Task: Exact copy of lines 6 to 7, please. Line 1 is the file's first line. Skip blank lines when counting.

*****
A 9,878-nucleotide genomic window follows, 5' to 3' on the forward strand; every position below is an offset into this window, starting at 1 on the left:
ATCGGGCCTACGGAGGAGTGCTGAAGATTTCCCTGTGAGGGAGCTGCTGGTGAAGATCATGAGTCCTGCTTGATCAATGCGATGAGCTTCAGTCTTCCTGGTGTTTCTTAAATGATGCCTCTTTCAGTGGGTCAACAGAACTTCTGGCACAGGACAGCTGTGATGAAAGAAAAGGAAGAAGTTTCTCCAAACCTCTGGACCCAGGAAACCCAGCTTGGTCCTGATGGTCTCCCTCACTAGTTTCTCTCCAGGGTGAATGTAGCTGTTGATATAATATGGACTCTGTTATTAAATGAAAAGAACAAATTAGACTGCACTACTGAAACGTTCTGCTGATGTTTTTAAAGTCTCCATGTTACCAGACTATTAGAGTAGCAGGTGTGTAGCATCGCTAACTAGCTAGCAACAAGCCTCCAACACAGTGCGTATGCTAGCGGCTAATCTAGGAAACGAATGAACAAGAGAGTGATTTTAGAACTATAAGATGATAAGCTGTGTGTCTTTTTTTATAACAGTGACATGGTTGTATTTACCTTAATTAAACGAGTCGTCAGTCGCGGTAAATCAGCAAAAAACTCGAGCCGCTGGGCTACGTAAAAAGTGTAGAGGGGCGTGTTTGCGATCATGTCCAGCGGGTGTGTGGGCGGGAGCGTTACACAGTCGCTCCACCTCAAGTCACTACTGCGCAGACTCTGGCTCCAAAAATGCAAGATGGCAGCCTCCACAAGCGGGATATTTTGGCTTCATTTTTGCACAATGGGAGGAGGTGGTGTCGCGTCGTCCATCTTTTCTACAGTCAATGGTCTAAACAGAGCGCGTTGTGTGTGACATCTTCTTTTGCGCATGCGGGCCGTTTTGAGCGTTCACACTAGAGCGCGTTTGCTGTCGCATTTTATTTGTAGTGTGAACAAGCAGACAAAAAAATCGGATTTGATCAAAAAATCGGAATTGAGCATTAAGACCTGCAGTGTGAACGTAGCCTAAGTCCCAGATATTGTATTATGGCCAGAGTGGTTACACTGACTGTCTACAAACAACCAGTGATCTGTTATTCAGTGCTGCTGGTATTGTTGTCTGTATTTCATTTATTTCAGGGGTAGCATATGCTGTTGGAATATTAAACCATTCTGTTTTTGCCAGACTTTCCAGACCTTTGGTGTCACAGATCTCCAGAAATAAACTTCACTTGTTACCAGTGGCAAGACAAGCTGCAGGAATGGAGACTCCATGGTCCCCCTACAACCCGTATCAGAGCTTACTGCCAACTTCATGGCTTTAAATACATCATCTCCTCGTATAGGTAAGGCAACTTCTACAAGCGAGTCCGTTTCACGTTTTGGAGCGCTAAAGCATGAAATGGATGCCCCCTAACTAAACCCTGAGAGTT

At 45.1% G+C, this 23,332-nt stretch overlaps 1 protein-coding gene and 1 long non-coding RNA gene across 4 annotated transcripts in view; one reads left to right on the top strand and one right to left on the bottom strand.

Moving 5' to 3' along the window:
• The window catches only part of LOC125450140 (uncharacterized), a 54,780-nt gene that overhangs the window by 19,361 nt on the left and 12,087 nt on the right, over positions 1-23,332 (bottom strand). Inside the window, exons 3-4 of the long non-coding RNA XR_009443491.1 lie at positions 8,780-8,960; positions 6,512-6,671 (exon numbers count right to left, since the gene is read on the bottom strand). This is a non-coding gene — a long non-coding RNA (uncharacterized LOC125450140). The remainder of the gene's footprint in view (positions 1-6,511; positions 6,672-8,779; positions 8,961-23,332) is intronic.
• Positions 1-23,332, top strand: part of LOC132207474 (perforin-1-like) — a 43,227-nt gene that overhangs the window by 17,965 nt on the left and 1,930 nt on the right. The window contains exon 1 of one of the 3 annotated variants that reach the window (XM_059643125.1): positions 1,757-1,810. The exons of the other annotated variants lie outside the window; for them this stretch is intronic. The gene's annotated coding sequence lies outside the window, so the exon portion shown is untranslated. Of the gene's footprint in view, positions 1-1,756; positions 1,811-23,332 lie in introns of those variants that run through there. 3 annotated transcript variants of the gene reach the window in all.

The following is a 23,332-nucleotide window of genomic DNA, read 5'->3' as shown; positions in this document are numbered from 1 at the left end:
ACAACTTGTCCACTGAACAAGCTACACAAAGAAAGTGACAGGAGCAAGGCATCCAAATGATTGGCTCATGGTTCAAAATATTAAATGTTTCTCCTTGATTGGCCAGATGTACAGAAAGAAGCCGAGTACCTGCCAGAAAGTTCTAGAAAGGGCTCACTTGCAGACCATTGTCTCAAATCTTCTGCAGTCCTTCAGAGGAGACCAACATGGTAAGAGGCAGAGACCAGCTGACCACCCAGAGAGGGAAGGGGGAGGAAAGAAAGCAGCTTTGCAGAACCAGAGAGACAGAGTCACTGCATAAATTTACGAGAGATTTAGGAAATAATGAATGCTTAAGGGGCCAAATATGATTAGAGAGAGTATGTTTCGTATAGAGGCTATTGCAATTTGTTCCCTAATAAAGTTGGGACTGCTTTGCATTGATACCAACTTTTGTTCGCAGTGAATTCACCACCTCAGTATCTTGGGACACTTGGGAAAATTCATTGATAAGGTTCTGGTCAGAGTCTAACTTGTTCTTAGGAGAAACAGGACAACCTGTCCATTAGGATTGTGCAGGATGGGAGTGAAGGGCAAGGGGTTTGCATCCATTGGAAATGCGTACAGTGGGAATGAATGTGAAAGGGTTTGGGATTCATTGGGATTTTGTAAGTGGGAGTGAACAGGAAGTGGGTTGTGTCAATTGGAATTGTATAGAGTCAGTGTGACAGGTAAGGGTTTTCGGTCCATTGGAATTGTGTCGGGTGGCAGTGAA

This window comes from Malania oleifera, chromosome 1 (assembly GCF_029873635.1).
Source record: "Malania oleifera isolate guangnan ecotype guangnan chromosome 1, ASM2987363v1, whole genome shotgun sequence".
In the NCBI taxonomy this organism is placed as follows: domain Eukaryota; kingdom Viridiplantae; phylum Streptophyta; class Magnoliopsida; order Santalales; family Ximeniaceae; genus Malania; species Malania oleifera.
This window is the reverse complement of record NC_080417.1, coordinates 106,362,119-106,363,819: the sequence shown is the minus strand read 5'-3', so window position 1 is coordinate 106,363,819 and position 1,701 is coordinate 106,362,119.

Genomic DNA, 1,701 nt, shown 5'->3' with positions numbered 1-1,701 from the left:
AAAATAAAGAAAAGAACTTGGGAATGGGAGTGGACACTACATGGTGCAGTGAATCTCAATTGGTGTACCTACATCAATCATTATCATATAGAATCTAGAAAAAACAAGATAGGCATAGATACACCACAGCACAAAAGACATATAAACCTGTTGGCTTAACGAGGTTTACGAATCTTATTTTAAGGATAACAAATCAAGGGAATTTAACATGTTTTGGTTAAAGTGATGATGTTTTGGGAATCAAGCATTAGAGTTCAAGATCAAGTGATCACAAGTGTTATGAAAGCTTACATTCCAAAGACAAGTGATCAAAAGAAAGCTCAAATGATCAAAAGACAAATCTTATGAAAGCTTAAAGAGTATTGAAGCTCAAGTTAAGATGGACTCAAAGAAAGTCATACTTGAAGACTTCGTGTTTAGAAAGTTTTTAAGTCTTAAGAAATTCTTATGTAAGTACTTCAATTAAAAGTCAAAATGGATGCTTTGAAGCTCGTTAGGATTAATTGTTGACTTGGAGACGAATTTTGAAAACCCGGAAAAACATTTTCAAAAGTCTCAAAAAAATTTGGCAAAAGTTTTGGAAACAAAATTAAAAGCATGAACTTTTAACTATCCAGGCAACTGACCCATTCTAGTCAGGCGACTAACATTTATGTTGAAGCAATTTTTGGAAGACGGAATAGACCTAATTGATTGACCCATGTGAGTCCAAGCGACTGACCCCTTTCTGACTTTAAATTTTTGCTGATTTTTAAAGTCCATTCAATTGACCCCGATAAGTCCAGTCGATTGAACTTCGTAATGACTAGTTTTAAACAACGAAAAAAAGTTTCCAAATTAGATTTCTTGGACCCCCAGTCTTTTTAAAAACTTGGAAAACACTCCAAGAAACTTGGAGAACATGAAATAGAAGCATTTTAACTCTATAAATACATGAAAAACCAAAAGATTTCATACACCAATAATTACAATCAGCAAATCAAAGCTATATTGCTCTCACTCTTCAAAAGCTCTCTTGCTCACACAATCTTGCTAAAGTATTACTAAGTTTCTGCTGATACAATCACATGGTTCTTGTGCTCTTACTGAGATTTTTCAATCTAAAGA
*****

• Positions 1-23,332, top strand: part of LOC132207474 (perforin-1-like) — a 43,227-nt gene that overhangs the window by 17,965 nt on the left and 1,930 nt on the right. The window contains exon 1 of one of the 3 annotated variants that reach the window (XM_059643125.1): positions 1,757-1,810. The exons of the other annotated variants lie outside the window; for them this stretch is intronic. The gene's annotated coding sequence lies outside the window, so the exon portion shown is untranslated. Of the gene's footprint in view, positions 1-1,756; positions 1,811-23,332 lie in introns of those variants that run through there. 3 annotated transcript variants of the gene reach the window in all.

The following is a 23,332-nucleotide window of genomic DNA, read 5'->3' as shown; positions in this document are numbered from 1 at the left end: